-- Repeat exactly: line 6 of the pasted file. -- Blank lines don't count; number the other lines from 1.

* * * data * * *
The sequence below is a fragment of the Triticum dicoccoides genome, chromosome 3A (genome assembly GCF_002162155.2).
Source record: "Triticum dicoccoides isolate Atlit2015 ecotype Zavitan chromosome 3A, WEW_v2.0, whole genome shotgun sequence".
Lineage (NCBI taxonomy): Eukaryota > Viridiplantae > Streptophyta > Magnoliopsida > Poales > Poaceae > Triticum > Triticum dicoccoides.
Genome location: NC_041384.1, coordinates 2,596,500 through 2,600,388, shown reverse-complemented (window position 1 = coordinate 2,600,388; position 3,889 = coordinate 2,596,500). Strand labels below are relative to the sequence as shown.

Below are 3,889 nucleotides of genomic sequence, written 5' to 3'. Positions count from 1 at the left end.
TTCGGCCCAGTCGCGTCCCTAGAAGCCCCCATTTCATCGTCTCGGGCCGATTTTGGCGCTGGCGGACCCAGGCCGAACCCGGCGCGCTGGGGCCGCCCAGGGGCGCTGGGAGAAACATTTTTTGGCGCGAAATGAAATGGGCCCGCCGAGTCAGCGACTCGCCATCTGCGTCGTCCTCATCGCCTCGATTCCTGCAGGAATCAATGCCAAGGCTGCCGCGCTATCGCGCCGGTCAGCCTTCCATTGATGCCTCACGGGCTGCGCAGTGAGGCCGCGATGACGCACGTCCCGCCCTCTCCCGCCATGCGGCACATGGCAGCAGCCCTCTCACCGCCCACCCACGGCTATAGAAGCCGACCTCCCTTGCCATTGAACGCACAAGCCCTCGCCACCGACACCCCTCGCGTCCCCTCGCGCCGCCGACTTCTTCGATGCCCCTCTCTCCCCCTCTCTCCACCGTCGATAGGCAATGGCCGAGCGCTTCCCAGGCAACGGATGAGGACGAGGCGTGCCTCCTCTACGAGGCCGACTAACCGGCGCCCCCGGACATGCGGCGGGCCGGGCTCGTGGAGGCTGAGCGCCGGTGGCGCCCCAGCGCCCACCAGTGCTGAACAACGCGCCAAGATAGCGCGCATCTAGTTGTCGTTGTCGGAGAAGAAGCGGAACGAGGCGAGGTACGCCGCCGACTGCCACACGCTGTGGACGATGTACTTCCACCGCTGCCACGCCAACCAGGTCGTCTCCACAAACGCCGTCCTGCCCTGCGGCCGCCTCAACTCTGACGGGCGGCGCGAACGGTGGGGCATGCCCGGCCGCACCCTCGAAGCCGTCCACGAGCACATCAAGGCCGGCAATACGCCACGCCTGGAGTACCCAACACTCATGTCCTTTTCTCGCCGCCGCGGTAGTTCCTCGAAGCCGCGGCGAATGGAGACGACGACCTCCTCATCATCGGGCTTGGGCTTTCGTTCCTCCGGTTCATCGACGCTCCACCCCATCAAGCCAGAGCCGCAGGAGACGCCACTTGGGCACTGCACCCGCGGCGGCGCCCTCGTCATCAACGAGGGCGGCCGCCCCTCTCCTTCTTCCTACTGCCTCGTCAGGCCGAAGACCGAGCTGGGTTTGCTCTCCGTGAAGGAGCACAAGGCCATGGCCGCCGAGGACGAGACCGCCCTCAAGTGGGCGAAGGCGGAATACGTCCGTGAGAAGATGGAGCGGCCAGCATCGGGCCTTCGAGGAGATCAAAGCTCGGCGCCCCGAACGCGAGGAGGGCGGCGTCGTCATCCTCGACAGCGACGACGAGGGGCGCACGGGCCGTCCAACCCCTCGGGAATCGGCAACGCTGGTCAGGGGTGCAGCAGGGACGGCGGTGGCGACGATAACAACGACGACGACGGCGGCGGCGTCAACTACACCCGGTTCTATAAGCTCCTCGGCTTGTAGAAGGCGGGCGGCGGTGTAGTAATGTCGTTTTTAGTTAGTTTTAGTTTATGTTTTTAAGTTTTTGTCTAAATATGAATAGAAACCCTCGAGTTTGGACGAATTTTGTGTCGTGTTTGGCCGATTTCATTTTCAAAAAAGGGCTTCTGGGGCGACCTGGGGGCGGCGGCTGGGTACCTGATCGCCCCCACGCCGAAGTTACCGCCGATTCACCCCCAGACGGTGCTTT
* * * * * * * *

TTCGGCCCAGTCGCGTCCCTAGAAGCCCCCATTTCATCGTCTCGGGCCGATTTTGGCGCTGGCGGACCCAGGCCGAACCCGGCGCGCTGGGGCCGCCCAGGGGCGCTGGGAGAAACATTTTTTGGCGCGAAATGAAATGGGCCCGCCGAGTCAGCGACTCGCCATCTGCGTCGTCCTCATCGCCTCGATTCCTGCAGGAATCAATGCCAAGGCTGCCGCGCTATCGCGCCGGTCAGCCTTCCATTGATGCCTCACGGGCTGCGCAGTGAGGCCGCGATGACGCACGTCCCGCCCTCTCCCGCCATGCGGCACATGGCAGCAGCCCTCTCACCGCCCACCCACGGCTATAGAAGCCGACCTCCCTTGCCATTGAACGCACAAGCCCTCGCCACCGACACCCCTCGCGTCCCCTCGCGCCGCCGACTTCTTCGATGCCCCTCTCTCCCCCTCTCTCCACCGTCGATAGGCAATGGCCGAGCGCTTCCCAGGCAACGGATGAGGACGAGGCGTGCCTCCTCTACGAGGCCGACTAACCGGCGCCCCCGGACATGCGGCGGGCCGGGCTCGTGGAGGCTGAGCGCCGGTGGCGCCCCAGCGCCCACCAGTGCTGAACAACGCGCCAAGATAGCGCGCATCTAGTTGTCGTTGTCGGAGAAGAAGCGGAACGAGGCGAGGTACGCCGCCGACTGCCACACGCTGTGGACGATGTACTTCCACCGCTGCCACGCCAACCAGGTCGTCTCCACAAACGCCGTCCTGCCCTGCGGCCGCCTCAACTCTGACGGGCGGCGCGAACGGTGGGGCATGCCCGGCCGCACCCTCGAAGCCGTCCACGAGCACATCAAGGCCGGCAATACGCCACGCCTGGAGTACCCAACACTCATGTCCTTTTCTCGCCGCCGCGGTAGTTCCTCGAAGCCGCGGCGAATGGAGACGACGACCTCCTCATCATCGGGCTTGGGCTTTCGTTCCTCCGGTTCATCGACGCTCCACCCCATCAAGCCAGAGCCGCAGGAGACGCCACTTGGGCACTGCACCCGCGGCGGCGCCCTCGTCATCAACGAGGGCGGCCGCCCCTCTCCTTCTTCCTACTGCCTCGTCAGGCCGAAGACCGAGCTGGGTTTGCTCTCCGTGAAGGAGCACAAGGCCATGGCCGCCGAGGACGAGACCGCCCTCAAGTGGGCGAAGGCGGAATACGTCCGTGAGAAGATGGAGCGGCCAGCATCGGGCCTTCGAGGAGATCAAAGCTCGGCGCCCCGAACGCGAGGAGGGCGGCGTCGTCATCCTCGACAGCGACGACGAGGGGCGCACGGGCCGTCCAACCCCTCGGGAATCGGCAACGCTGGTCAGGGGTGCAGCAGGGACGGCGGTGGCGACGATAACAACGACGACGACGGCGGCGGCGTCAACTACACCCGGTTCTATAAGCTCCTCGGCTTGTAGAAGGCGGGCGGCGGTGTAGTAATGTCGTTTTTAGTTAGTTTTAGTTTATGTTTTTAAGTTTTTGTCTAAATATGAATAGAAACCCTCGAGTTTGGACGAATTTTGTGTCGTGTTTGGCCGATTTCATTTTCAAAAAAGGGCTTCTGGGGCGACCTGGGGGCGGCGGCTGGGTACCTGATCGCCCCCACGCCGAAGTTACCGCCGATTCACCCCCAGACGGTGCTTT